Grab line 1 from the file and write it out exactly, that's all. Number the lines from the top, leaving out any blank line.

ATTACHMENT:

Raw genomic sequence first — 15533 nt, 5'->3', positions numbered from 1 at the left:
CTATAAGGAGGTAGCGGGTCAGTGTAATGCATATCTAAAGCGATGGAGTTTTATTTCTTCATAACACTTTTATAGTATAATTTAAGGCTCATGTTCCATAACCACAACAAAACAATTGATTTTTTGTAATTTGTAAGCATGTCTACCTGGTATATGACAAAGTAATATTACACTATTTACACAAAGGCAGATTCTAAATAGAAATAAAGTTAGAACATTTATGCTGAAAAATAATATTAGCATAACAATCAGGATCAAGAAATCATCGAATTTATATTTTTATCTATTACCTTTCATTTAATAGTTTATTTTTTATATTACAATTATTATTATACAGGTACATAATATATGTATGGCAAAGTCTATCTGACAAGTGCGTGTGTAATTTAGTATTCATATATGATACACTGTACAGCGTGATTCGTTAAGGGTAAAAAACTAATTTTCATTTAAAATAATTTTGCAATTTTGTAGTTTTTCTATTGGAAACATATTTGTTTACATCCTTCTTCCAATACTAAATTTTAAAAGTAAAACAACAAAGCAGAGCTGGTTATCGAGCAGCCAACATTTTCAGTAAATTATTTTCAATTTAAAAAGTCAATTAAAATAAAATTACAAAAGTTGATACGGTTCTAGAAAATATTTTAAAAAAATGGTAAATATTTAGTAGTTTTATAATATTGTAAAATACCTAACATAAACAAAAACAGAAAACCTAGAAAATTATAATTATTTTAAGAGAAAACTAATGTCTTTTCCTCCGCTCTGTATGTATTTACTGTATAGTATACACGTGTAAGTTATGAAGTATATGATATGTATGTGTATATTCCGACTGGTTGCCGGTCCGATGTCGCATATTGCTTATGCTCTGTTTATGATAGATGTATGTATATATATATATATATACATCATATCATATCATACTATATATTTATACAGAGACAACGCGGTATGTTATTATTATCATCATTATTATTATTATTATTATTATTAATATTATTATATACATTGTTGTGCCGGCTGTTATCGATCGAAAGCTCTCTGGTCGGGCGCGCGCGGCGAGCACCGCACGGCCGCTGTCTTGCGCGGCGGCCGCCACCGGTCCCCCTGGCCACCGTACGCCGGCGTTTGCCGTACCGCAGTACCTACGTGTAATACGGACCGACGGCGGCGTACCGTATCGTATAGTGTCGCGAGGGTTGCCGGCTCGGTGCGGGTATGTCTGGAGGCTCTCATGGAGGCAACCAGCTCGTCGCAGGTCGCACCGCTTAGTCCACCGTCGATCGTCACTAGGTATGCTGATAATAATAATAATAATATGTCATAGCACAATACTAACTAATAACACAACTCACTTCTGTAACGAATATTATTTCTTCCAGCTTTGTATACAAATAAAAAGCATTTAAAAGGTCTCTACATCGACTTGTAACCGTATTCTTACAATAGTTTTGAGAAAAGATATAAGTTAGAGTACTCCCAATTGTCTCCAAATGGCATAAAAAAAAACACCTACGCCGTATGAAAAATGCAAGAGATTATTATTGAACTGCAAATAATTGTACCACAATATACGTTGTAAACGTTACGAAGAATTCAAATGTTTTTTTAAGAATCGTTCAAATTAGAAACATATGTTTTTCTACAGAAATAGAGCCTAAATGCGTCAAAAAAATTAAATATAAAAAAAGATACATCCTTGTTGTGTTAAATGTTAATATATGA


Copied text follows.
Raw genomic sequence first — 15533 nt, 5'->3', positions numbered from 1 at the left: